There is an underlying philosophy that the root of almost all problems is too many people and that the way to solve these problems is through population control. That philosophy promotes contraception as the centerpiece of its effort.
Authentic development should not rely on contraception, but on economic, social and community development. When that takes place, families plan their children, and population decreases at a level consistent with improved development.
The other problem with this approach is that women and families want children. Recently, I read an article that reported that women on contraception were still getting pregnant, and they needed to be taught to take their birth-control pills. But one reason they don’t take their birth-control pills is because they desire children.
Why are experts in the field so unwilling to consider natural family planning?
Natural family planning (NFP) is wrongly associated with the “rhythm method” promoted many decades ago, an approach that is not effective. NFP has evolved, and today it relies on excellent science and is used by couples to space children and to enhance fertility when a woman wants to be pregnant.
Second, many in the field assume that it can only be used or understood by individuals who have advanced education.
That is not the case. But NFP does require that a woman develops an understanding of her cycle and that a couple together make decisions regarding their sexual relations during the appropriate time in the cycle, as interpreted by the NFP program they use. If the couple is not committed, it doesn’t work.
NFP is relatively complicated and isn’t easy to “dispense.” It’s easier to give a shot once a month than to take the time to educate and then discuss a woman’s questions about her cycle.
Finally, public-health organizations want a family-planning approach that can be adopted by women in vulnerable, abusive circumstances, where sexual relationships are harmful or exploitative, such as commercial sex workers and prostitutes. In that context, the spousal consultation that makes NFP a gift for married couples isn’t possible.
So because NFP is more of a challenge in non-marital relationships, it is ignored by global health programs. Sounds like they have adopted a one-size-fits-all approach.
Yes, that is true.
But there are programs being tested in resource-limited areas. For example, the World Youth Alliance is working throughout the island of St. Lucia to develop a knowledge-based reproductive-health program. There, FEMM or “Fertility, Education and Medical Management” is doing very promising work. It’s an example of the promotion of new forms of reproductive health in an atypical setting. It is getting a lot of positive response from the women and teenagers of St. Lucia, along with the Ministry of Health.
Are you suggesting that educating people about NFP, along with other promising reproductive-health programs, is still a work in progress?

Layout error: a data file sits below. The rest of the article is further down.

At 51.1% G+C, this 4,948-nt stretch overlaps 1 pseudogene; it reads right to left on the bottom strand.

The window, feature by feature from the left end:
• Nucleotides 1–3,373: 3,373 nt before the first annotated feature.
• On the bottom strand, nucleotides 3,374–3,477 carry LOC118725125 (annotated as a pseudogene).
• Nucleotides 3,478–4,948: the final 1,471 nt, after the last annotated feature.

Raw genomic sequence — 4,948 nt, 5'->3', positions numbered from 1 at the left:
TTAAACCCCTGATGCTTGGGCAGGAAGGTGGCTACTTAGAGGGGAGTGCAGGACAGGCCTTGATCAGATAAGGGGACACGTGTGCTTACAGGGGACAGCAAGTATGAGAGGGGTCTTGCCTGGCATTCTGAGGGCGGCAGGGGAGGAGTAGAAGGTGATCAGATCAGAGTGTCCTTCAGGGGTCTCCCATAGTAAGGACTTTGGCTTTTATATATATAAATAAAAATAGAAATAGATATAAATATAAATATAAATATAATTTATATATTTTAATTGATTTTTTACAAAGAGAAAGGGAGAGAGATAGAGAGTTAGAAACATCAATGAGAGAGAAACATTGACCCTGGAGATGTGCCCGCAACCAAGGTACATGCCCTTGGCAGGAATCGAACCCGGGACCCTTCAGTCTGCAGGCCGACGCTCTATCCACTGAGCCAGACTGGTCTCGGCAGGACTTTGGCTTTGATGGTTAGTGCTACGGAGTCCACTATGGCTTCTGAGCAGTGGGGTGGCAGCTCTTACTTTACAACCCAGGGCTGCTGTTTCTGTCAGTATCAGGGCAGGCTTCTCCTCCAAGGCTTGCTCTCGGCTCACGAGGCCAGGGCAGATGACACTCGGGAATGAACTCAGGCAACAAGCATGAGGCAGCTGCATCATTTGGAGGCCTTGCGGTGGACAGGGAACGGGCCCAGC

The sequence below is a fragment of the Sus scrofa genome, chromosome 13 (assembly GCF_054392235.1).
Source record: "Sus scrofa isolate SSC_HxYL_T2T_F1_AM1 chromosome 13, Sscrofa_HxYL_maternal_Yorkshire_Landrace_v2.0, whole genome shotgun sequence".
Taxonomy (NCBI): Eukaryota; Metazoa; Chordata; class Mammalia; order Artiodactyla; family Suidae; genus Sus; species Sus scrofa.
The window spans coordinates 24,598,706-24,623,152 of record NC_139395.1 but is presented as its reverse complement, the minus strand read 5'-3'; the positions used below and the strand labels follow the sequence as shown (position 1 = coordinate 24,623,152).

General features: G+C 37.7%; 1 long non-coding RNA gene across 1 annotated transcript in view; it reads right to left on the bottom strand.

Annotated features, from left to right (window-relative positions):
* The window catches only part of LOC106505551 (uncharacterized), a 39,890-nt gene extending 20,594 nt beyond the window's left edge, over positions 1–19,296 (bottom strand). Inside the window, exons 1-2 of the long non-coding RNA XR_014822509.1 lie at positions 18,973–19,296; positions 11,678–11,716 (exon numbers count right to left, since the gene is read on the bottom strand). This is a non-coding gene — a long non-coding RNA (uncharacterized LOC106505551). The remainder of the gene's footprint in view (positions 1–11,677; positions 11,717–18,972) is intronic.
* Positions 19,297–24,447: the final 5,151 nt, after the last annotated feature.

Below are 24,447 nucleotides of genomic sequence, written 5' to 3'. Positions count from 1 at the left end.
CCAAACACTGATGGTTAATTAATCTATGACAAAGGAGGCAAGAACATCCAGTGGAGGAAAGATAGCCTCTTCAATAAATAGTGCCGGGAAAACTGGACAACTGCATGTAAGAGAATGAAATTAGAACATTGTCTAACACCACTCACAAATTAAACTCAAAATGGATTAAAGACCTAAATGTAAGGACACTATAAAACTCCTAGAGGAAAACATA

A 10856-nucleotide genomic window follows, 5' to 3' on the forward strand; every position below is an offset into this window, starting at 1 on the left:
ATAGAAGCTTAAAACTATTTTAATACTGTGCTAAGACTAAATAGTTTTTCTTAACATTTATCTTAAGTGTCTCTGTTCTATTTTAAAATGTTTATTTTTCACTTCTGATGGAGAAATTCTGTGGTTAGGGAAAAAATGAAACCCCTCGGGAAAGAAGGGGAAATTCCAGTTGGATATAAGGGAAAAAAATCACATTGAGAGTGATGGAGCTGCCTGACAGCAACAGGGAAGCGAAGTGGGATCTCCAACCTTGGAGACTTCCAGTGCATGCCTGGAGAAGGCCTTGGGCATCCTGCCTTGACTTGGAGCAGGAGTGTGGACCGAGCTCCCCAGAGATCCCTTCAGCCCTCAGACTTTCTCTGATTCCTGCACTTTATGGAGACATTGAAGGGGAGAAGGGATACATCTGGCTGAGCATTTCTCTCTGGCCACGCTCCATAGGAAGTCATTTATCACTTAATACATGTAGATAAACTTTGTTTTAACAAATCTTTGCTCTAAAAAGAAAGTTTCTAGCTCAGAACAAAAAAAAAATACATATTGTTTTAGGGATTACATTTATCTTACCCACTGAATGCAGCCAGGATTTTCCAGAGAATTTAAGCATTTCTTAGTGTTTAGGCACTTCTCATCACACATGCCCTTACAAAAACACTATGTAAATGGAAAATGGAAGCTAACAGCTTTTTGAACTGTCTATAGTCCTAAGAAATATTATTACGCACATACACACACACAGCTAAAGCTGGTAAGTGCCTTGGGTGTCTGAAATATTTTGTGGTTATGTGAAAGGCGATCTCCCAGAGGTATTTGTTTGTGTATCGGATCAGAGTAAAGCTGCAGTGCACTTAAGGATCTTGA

It’s always a work in progress, because it’s an intimate, complex issue; and that’s true whenever you are doing work that involves human relationships. No reproductive-health program can be applied in all circumstances, but natural family planning is a beautiful gift that should be promoted. And now that we know hormonal contraceptives carry serious risks, a more holistic approach that includes natural family planning may get consideration.
Many pro-life activists view the term “reproductive rights” with suspicion because it is often linked to an abortion-rights agenda.
Reproductive health should be a top priority. And “reproductive rights” should mean that a woman deserves the best health care possible for her, her family and her children.
But reproductive rights have been hijacked. The term now emphasizes the need for “safe abortion.” An “unsafe” abortion takes the life of a child and risks the life of the mother as well. But the answer is not to promote safe abortion, but to understand and support women so that abortion is unthinkable.
A new study funded by the Gates Foundation concluded that effective contraception could save the lives of the “358,000 women ... [who] die each year because of complications related to pregnancy and childbirth.” Clearly, the Gates Foundation is basing its campaign goals on this study. If you had a chance to advise Melinda Gates, what would you tell her?
Pregnancy can be an enormous challenge to women’s health, and they can develop life-threatening problems. In the developing world, you address the risks associated with pregnancy by providing trained health-care providers such as midwives and providing access to Caesarean section for extended labor.
It’s important to understand that the risk of pregnancy doesn’t mean that women don’t want children. Look at China: Look at what challenges women will overcome to have their children.
The Gates Foundation has been extraordinarily generous, but the idea that the promotion of oral contraception is the No. 1 answer to maternal health needs is misplaced.